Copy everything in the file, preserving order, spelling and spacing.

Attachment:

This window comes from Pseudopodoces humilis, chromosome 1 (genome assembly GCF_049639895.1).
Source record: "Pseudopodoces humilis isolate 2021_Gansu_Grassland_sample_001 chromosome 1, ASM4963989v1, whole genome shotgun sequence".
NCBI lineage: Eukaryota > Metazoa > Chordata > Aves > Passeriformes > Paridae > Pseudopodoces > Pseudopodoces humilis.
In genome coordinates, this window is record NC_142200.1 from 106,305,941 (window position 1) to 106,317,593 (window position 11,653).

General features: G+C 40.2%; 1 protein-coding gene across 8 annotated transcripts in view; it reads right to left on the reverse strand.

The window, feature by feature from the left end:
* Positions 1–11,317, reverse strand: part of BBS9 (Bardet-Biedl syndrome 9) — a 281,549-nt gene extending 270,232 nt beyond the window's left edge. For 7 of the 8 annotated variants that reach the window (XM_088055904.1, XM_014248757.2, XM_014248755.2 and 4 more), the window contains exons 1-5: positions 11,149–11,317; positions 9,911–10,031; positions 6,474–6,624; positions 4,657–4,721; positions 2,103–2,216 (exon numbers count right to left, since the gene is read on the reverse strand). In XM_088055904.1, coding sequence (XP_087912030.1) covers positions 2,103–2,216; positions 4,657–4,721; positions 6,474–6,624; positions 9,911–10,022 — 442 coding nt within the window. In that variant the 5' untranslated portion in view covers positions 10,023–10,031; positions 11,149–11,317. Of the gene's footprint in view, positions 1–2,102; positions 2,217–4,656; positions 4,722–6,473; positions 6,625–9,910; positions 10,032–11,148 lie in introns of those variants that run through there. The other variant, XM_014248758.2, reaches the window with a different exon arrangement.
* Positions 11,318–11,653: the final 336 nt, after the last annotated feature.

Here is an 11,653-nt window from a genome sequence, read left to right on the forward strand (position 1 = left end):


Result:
This window comes from Pseudopodoces humilis, chromosome 1 (genome assembly GCF_049639895.1).
Source record: "Pseudopodoces humilis isolate 2021_Gansu_Grassland_sample_001 chromosome 1, ASM4963989v1, whole genome shotgun sequence".
NCBI lineage: Eukaryota > Metazoa > Chordata > Aves > Passeriformes > Paridae > Pseudopodoces > Pseudopodoces humilis.
In genome coordinates, this window is record NC_142200.1 from 106,305,941 (window position 1) to 106,317,593 (window position 11,653).

General features: G+C 40.2%; 1 protein-coding gene across 8 annotated transcripts in view; it reads right to left on the reverse strand.

The window, feature by feature from the left end:
* Positions 1–11,317, reverse strand: part of BBS9 (Bardet-Biedl syndrome 9) — a 281,549-nt gene extending 270,232 nt beyond the window's left edge. For 7 of the 8 annotated variants that reach the window (XM_088055904.1, XM_014248757.2, XM_014248755.2 and 4 more), the window contains exons 1-5: positions 11,149–11,317; positions 9,911–10,031; positions 6,474–6,624; positions 4,657–4,721; positions 2,103–2,216 (exon numbers count right to left, since the gene is read on the reverse strand). In XM_088055904.1, coding sequence (XP_087912030.1) covers positions 2,103–2,216; positions 4,657–4,721; positions 6,474–6,624; positions 9,911–10,022 — 442 coding nt within the window. In that variant the 5' untranslated portion in view covers positions 10,023–10,031; positions 11,149–11,317. Of the gene's footprint in view, positions 1–2,102; positions 2,217–4,656; positions 4,722–6,473; positions 6,625–9,910; positions 10,032–11,148 lie in introns of those variants that run through there. The other variant, XM_014248758.2, reaches the window with a different exon arrangement.
* Positions 11,318–11,653: the final 336 nt, after the last annotated feature.

Here is an 11,653-nt window from a genome sequence, read left to right on the forward strand (position 1 = left end):